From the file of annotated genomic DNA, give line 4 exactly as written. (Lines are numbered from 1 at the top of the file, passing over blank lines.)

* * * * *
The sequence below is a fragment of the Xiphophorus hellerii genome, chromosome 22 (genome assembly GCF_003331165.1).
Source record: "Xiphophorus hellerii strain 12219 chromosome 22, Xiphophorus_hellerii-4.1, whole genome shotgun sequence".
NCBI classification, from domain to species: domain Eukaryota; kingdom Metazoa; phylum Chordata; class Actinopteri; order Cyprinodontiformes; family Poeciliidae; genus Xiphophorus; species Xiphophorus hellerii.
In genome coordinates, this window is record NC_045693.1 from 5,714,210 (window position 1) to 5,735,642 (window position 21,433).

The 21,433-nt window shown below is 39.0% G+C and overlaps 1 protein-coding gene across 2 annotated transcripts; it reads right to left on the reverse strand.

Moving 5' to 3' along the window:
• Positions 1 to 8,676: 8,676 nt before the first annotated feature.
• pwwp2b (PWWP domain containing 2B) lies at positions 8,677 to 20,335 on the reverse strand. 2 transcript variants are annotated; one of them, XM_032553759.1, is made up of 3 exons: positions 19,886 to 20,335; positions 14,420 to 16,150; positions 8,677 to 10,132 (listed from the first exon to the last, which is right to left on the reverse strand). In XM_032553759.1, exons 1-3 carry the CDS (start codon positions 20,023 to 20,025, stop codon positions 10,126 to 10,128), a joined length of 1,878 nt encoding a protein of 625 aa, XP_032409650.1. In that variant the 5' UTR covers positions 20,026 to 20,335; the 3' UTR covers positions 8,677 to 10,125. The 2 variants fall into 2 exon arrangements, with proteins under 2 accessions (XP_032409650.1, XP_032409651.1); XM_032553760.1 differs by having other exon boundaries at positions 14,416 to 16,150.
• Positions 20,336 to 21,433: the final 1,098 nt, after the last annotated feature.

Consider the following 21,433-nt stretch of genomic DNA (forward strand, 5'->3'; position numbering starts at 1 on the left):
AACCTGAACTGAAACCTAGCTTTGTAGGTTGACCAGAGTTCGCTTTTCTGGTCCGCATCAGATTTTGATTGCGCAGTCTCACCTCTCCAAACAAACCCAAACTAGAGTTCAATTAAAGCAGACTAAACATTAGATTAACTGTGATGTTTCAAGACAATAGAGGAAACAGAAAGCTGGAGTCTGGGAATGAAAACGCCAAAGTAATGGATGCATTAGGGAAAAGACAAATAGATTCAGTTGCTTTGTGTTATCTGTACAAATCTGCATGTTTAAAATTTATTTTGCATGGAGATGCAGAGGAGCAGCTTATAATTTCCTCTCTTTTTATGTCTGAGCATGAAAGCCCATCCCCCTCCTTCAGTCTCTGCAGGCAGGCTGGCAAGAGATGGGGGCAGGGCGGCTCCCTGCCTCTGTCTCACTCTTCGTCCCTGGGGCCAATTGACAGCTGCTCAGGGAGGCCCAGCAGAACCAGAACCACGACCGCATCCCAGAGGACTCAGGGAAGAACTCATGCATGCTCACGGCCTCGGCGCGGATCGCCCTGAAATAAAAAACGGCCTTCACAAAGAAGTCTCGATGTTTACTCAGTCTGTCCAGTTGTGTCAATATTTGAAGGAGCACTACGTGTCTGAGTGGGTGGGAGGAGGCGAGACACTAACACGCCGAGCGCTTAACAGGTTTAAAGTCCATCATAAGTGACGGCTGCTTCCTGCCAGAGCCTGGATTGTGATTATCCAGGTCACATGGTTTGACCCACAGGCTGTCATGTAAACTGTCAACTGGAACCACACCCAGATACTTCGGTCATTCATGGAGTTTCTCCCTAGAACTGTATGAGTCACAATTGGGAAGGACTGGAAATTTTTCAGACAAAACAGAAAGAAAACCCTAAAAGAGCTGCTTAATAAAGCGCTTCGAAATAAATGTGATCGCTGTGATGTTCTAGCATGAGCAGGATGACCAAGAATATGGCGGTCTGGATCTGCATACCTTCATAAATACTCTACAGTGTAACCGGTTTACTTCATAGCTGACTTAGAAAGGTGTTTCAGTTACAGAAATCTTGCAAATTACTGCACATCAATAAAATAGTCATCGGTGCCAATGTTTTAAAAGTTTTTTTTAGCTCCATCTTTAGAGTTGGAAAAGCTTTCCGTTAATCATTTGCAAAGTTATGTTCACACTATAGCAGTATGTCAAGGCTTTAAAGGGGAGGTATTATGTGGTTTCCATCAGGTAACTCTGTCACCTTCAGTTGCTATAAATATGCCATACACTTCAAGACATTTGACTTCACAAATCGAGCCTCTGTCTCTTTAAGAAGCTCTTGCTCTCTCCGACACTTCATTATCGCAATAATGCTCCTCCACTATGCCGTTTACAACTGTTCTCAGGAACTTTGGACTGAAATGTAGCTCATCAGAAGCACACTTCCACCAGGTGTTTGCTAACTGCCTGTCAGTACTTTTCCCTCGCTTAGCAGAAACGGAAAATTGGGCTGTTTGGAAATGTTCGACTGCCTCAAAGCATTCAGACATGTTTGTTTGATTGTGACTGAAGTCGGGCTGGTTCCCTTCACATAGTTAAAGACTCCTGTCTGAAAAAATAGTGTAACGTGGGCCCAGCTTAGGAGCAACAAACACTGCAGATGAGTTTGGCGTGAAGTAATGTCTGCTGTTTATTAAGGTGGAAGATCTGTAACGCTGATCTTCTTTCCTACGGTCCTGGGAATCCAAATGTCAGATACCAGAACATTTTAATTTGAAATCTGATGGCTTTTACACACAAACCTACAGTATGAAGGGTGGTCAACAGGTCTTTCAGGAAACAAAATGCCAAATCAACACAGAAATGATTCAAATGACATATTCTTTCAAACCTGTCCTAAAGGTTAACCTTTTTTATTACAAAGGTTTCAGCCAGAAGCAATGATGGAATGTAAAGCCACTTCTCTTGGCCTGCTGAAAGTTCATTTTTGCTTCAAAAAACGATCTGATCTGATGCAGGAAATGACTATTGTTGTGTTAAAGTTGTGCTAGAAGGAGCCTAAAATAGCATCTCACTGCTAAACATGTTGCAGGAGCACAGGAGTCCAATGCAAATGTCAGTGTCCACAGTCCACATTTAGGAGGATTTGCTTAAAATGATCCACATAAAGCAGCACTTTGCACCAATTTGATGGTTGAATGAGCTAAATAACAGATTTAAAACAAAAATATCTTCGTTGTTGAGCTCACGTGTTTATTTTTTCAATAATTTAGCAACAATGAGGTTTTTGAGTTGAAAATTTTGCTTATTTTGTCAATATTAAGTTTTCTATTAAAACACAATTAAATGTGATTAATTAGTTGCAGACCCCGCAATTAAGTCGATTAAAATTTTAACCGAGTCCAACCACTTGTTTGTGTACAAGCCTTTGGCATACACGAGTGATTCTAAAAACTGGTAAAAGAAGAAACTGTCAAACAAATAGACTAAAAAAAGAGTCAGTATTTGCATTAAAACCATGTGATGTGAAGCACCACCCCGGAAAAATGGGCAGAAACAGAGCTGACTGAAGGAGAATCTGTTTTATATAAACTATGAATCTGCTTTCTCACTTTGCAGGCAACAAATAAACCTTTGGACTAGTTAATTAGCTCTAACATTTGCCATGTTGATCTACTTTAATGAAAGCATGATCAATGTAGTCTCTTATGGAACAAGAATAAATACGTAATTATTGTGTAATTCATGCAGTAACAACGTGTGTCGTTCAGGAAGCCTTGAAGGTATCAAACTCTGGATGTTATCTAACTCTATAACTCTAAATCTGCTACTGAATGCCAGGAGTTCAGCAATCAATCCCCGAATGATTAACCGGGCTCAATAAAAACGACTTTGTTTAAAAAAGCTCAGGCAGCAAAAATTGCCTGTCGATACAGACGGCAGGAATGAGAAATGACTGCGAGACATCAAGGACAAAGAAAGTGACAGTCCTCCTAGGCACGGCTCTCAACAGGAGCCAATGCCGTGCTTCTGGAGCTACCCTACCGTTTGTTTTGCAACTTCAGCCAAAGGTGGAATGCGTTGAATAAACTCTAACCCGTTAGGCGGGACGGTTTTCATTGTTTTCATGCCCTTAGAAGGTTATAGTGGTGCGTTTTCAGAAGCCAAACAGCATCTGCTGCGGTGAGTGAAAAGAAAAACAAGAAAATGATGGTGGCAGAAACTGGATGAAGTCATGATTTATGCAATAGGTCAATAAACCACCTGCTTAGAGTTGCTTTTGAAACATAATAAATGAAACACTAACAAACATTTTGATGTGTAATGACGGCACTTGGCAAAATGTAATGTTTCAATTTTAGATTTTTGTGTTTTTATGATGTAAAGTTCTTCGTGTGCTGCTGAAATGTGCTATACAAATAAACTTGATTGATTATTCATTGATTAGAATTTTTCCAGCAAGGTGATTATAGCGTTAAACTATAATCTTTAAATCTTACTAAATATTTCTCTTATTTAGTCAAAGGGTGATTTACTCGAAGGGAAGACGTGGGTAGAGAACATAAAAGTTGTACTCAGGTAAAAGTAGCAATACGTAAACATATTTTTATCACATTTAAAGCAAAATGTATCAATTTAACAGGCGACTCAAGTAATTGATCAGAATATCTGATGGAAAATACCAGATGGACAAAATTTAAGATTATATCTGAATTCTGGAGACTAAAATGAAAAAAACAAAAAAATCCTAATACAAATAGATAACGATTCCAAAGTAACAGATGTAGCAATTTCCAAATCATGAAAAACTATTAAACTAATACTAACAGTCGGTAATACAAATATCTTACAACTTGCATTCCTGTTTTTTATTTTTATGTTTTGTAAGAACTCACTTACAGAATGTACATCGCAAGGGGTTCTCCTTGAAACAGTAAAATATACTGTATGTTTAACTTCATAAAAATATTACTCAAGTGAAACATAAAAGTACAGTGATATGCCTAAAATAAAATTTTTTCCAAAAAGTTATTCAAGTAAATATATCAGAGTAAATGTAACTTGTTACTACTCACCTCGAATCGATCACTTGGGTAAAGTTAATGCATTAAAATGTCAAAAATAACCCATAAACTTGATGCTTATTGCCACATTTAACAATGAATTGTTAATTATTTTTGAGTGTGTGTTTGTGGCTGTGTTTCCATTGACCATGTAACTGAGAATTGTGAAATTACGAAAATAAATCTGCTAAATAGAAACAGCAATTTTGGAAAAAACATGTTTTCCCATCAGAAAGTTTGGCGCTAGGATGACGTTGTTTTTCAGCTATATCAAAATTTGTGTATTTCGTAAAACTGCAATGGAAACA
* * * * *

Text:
In genome coordinates, this window is record NC_045693.1 from 5,714,210 (window position 1) to 5,735,642 (window position 21,433).